'A blessing to be here': Before competing in Family Feud, this Hay River mom survived cancer and bone disease
Always say yes, unless it's dangerous. That's been Kelsey Townend's life motto since she successfully finished cancer treatment in 2016.
And that's how the Hay River, N.W.T., resident and her family found themselves on Family Feud Canada, competing for a chance to win $10,000, after a producer who followed her cancer journey on Instagram reached out to her.
"At first, I kinda thought it was a scam. I didn't think it was real," she said. "But the more I talked to her and got to know her, I thought, what the heck."
It was 2021 when her family first auditioned. The timing was perfect: she was coming up on the five-year anniversary of her cancer journey, and she wanted to honour that somehow. What better way than competing on a national game show?
"Any opportunity now that I can get to do something exciting or different or just totally out there, I'm on board," she said. "When you experience something like I did, you realize how short life can be."
After she talked four of her family members into it, they auditioned over Zoom. The team, which she described as her "beautiful blended family," included her little brother, her stepfather, her oldest son's stepmother and her former sister-in-law.
"I think when they heard that and seen us in the audition, how well we get along and the fun we had, I think they really liked that," she said.
Although they were all super nervous, she said they had a blast participating in the show, especially after the second round when they relaxed a bit more and got into competitive mode. She said she has received a hugely positive response from the community.
"Tons of positive feedback, everybody was super excited," She said. "Anybody that I've talked to is like, 'You guys were so great!' and 'How fun!'"
Her family held a viewing party at their house for their episode, which aired March 14.
She said one main reason she wanted to do the show was to collect "cool points" with her three sons, who are four, 13 and 15 years old, and who are now pretty proud that their mom was on national television.
"At the end of it, they were all like, 'Oh you actually weren't too embarrassing,'" Townend laughed. "That was cool."
But going on the show was also a great opportunity to showcase the community she loves.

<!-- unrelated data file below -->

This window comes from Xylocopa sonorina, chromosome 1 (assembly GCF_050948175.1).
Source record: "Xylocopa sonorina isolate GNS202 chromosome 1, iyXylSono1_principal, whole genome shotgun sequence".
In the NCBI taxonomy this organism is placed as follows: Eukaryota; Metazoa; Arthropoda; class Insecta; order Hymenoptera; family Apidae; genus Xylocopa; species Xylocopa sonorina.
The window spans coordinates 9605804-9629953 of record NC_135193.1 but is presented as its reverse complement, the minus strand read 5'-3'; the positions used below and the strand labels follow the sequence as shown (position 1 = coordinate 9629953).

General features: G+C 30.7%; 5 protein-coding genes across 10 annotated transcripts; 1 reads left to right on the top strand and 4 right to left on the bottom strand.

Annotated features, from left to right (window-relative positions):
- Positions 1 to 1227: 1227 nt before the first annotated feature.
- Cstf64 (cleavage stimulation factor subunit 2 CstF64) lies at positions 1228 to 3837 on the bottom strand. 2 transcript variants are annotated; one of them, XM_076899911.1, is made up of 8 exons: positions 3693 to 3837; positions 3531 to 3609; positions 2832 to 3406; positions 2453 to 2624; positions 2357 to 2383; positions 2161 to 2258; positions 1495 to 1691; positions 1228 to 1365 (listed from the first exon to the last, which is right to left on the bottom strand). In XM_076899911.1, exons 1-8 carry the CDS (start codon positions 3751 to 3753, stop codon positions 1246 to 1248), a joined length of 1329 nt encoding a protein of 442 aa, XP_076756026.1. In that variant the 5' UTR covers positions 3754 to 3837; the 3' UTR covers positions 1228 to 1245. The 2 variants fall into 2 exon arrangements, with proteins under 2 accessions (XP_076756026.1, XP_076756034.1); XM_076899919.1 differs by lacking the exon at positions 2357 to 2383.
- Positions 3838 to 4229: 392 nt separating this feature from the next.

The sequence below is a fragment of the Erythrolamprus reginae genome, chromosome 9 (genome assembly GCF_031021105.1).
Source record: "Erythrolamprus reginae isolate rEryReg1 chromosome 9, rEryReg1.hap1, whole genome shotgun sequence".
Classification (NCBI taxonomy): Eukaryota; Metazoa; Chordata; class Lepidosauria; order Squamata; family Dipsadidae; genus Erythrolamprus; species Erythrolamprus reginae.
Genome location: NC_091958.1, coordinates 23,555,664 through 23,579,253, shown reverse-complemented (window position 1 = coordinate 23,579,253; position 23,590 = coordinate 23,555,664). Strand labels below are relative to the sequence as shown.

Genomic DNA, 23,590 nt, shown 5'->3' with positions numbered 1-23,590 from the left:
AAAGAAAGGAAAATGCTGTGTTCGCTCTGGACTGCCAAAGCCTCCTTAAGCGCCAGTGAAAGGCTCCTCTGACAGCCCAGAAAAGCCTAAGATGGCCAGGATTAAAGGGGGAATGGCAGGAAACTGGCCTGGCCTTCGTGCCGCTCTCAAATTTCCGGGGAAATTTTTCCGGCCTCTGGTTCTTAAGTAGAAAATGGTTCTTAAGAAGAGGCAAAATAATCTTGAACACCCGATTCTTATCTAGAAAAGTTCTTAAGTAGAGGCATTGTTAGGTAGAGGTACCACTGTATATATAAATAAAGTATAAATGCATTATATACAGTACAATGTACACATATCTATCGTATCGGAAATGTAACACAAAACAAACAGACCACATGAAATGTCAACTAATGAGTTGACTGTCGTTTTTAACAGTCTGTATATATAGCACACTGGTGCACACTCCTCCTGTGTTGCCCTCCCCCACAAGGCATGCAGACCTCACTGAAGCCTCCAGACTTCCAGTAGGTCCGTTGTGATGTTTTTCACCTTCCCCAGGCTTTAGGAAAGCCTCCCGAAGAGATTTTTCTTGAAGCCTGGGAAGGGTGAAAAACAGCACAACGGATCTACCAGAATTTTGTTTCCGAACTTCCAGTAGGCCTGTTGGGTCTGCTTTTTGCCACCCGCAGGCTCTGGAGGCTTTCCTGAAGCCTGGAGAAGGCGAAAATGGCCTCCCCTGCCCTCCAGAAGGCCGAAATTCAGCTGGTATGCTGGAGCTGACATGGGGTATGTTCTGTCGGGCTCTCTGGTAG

"Living in Hay River, we wanna help promote our community. We love our community," she said. "Anything to help promote it and help put it on the map, I'm all about it."
'I am a say-yes person for sure'
Townend was diagnosed with choriocarcinoma in 2016. It took four months of aggressive chemotherapy before doctors were able to remove the cancer from her body.
It's been a long, hard journey, she said, but she is grateful to be on the other side of it and able to live her life to the fullest.
"I am a say-yes person for sure, as long as it's not putting myself in absolute danger," she said. "It's a blessing to be here and I'm grateful for that."
Having cancer was, itself, incredibly difficult, but Townend said one of the hardest parts for her was watching her mother and partner go through it with her, as they both cared for her while she was getting treatment.
Her road to recovery was a difficult one. Because the cancer treatment needed to be aggressive, it included the use of Prednisone, which is used to reduce inflammation and help reduce the side effects of chemotherapy drugs. When used over longer periods of time, it can have residual side effects.
For Townend, the treatment left her with avascular necrosis in her shoulders, a bone disease where blood supply is cut off to bone tissue.
She ended up having two surgeries on her shoulders to replace them with titanium alloy. The experience made her realize that there needed to be more support in the community for people going through cancer or post-treatment.
"Once you survive, you're kind of thrown to the wolves a little bit and there's no real guidance on what to do once you go home," Townend said.
Because of this, she decided to dedicate her Instagram profile to her journey post-cancer. She wanted to connect with people who were going through similar things.
Creating a support network
She also created the Karuna Group, a peer support group that has been active since 2017.
"There was actually no local support program for cancer survivors or people who were struggling with the aftermath of treatment," she said.
The group is available to anyone who is affected by cancer in any way, which includes people going through treatment, survivors, caretakers or friends and family who have lost loved ones.
"It's important to try and help heal from the experience because it's quite traumatic for everybody involved," Townend said.
Through everything, Townend said she is grateful to continue experiencing life, she doesn't take anything for granted and is happy that she's able to take her experience and use it to help the community she loves.
She said she will continue to cherish each moment and challenge herself daily.
"You have to say yes to things, you have to try things, you have to get out of your comfort zone," she said. "It's so easy to stay comfortable."